Downtown Crossing in Boston in Suffolk County, Massachusetts — The American Northeast (New England)
The Hull Mint
Near this site stood the first mint in the British colonies of North America. Prior to 1652, the Massachusetts financial system was based on bartering and foreign coinage. The scarcity of coin currency was a problem for the growth of the New England economy. On May 27, 1652, the Massachusetts General Court appointed John Hull, a local silversmith, to be Boston's mint master without notifying or seeking permission from the British government. The Hull Mint produced several denominations of silver coinage, including the famous silver pine tree schilling, for over 30 years until the political and economic situation made operating the mint no longer practical.
Erected by The Bostonian Society.
Topics. This historical marker is listed in these topic lists: Colonial Era • Industry & Commerce. A significant historical month for this entry is May 1774.
Location. 42° 21.311′ N, 71° 3.642′ W. Marker is in Boston, Massachusetts, in Suffolk County. It is in Downtown Crossing. Marker is on Washington Street north of Temple Place, on the right when traveling north Touch for map. Marker is at or near this postal address: 450 Washington Street, Boston MA 02118, United States of America. Touch for directions.
Other nearby markers. At least 8 other markers are within walking distance of this marker. Beginning of Jordan Marsh (a few steps from this marker); Jordan Marsh (within shouting distance of this marker); Trinity Church (within shouting distance of this marker); Trinity Church in the City of Boston (within shouting distance of this marker); Samuel Adams House Site (about 300 feet away, measured in a direct line); Birthplace of Ralph Waldo Emerson (about 300 feet away); Thomas Handasyd Perkins House, 1833-1854 (about 300 feet away); Elizabeth Peabody Bookstore (about 400 feet away). Touch for a list and map of all markers in Boston.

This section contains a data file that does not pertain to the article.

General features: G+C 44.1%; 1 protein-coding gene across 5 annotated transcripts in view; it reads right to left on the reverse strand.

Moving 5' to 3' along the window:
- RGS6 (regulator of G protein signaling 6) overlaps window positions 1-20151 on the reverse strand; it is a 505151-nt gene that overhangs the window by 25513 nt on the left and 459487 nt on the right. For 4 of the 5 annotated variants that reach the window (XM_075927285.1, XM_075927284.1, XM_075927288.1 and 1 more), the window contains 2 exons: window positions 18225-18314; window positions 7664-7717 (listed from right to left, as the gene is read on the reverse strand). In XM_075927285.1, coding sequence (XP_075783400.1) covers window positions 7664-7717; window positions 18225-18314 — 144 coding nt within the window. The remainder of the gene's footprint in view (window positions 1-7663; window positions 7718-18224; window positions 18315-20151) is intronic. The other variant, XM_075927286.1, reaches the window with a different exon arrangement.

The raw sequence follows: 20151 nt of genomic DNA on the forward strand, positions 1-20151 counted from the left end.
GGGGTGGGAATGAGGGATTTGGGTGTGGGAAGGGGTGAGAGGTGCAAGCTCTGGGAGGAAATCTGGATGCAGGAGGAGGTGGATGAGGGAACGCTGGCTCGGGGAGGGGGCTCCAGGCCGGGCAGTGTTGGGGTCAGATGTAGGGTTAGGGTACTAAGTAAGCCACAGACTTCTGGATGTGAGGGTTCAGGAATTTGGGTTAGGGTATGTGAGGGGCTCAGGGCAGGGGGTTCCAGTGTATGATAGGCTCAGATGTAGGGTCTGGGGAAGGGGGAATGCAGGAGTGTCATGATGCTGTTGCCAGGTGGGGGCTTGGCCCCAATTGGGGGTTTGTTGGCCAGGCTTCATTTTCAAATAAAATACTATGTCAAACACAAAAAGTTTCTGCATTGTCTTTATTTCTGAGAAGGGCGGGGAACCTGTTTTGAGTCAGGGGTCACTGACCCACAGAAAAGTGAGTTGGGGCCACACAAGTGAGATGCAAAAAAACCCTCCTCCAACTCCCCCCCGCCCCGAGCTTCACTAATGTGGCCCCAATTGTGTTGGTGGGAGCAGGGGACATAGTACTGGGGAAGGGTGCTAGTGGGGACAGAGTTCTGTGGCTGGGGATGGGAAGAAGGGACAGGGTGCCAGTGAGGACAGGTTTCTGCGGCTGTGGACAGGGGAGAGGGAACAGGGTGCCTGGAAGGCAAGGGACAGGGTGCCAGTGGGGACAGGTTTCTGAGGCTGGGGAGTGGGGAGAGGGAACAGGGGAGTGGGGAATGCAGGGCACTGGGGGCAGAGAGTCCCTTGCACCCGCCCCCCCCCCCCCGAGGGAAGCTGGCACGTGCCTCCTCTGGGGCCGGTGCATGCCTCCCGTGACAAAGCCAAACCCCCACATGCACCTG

Also see . . . Regarding John Hull. (Submitted on June 21, 2012, by Bryan Simmons of Attleboro, Massachusetts.)
Credits. This page was last revised on January 30, 2023. It was originally submitted on June 21, 2012, by Bryan Simmons of Attleboro, Massachusetts. This page has been viewed 772 times since then and 180 times this year. Photos: 1, 2. submitted on June 26, 2021, by J. Makali Bruton of Accra, Ghana. 3. submitted on June 21, 2012, by Bryan Simmons of Attleboro, Massachusetts. • Bill Pfingsten was the editor who published this page.